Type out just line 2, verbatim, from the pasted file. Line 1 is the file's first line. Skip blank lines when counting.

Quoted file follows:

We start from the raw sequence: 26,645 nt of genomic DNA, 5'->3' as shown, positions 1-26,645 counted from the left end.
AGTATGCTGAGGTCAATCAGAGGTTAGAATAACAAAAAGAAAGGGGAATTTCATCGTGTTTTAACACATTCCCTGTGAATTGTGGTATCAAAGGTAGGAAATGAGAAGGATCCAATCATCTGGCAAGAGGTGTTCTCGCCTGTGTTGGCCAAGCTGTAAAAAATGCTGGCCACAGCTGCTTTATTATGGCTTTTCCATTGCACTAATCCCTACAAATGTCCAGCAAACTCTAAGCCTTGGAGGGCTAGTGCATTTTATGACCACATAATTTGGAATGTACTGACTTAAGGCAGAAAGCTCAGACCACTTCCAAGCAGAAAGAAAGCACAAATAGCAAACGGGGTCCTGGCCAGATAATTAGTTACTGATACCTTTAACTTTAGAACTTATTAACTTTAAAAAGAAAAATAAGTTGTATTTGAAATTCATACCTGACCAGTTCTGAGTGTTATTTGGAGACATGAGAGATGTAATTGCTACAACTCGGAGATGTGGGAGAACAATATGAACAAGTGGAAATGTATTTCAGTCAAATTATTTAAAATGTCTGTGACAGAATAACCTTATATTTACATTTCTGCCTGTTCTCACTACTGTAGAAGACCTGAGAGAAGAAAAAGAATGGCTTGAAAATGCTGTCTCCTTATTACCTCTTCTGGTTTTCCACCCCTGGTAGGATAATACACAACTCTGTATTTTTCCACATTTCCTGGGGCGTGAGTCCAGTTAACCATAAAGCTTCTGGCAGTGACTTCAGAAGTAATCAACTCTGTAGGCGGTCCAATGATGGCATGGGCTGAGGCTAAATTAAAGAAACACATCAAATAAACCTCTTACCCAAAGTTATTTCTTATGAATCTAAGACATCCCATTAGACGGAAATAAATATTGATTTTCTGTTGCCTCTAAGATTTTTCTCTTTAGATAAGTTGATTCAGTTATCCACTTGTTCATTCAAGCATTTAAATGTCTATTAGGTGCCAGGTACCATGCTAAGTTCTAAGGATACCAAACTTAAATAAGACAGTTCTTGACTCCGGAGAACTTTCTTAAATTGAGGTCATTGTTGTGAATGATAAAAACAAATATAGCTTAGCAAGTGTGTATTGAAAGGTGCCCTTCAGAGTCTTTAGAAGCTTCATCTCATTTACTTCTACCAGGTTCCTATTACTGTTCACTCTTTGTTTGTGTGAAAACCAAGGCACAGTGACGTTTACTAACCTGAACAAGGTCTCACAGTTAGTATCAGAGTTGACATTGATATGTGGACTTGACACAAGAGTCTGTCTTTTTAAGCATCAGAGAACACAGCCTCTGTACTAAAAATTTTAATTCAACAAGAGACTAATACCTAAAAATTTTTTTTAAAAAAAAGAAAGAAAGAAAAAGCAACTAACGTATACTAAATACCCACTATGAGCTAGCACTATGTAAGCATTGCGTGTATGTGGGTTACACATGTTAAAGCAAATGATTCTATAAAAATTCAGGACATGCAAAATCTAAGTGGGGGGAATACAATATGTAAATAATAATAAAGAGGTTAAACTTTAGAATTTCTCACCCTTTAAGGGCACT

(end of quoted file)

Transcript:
AGTATGCTGAGGTCAATCAGAGGTTAGAATAACAAAAAGAAAGGGGAATTTCATCGTGTTTTAACACATTCCCTGTGAATTGTGGTATCAAAGGTAGGAAATGAGAAGGATCCAATCATCTGGCAAGAGGTGTTCTCGCCTGTGTTGGCCAAGCTGTAAAAAATGCTGGCCACAGCTGCTTTATTATGGCTTTTCCATTGCACTAATCCCTACAAATGTCCAGCAAACTCTAAGCCTTGGAGGGCTAGTGCATTTTATGACCACATAATTTGGAATGTACTGACTTAAGGCAGAAAGCTCAGACCACTTCCAAGCAGAAAGAAAGCACAAATAGCAAACGGGGTCCTGGCCAGATAATTAGTTACTGATACCTTTAACTTTAGAACTTATTAACTTTAAAAAGAAAAATAAGTTGTATTTGAAATTCATACCTGACCAGTTCTGAGTGTTATTTGGAGACATGAGAGATGTAATTGCTACAACTCGGAGATGTGGGAGAACAATATGAACAAGTGGAAATGTATTTCAGTCAAATTATTTAAAATGTCTGTGACAGAATAACCTTATATTTACATTTCTGCCTGTTCTCACTACTGTAGAAGACCTGAGAGAAGAAAAAGAATGGCTTGAAAATGCTGTCTCCTTATTACCTCTTCTGGTTTTCCACCCCTGGTAGGATAATACACAACTCTGTATTTTTCCACATTTCCTGGGGCGTGAGTCCAGTTAACCATAAAGCTTCTGGCAGTGACTTCAGAAGTAATCAACTCTGTAGGCGGTCCAATGATGGCATGGGCTGAGGCTAAATTAAAGAAACACATCAAATAAACCTCTTACCCAAAGTTATTTCTTATGAATCTAAGACATCCCATTAGACGGAAATAAATATTGATTTTCTGTTGCCTCTAAGATTTTTCTCTTTAGATAAGTTGATTCAGTTATCCACTTGTTCATTCAAGCATTTAAATGTCTATTAGGTGCCAGGTACCATGCTAAGTTCTAAGGATACCAAACTTAAATAAGACAGTTCTTGACTCCGGAGAACTTTCTTAAATTGAGGTCATTGTTGTGAATGATAAAAACAAATATAGCTTAGCAAGTGTGTATTGAAAGGTGCCCTTCAGAGTCTTTAGAAGCTTCATCTCATTTACTTCTACCAGGTTCCTATTACTGTTCACTCTTTGTTTGTGTGAAAACCAAGGCACAGTGACGTTTACTAACCTGAACAAGGTCTCACAGTTAGTATCAGAGTTGACATTGATATGTGGACTTGACACAAGAGTCTGTCTTTTTAAGCATCAGAGAACACAGCCTCTGTACTAAAAATTTTAATTCAACAAGAGACTAATACCTAAAAATTTTTTTTAAAAAAAAGAAAGAAAGAAAAAGCAACTAACGTATACTAAATACCCACTATGAGCTAGCACTATGTAAGCATTGCGTGTATGTGGGTTACACATGTTAAAGCAAATGATTCTATAAAAATTCAGGACATGCAAAATCTAAGTGGGGGGAATACAATATGTAAATAATAATAAAGAGGTTAAACTTTAGAATTTCTCACCCTTTAAGGGCACT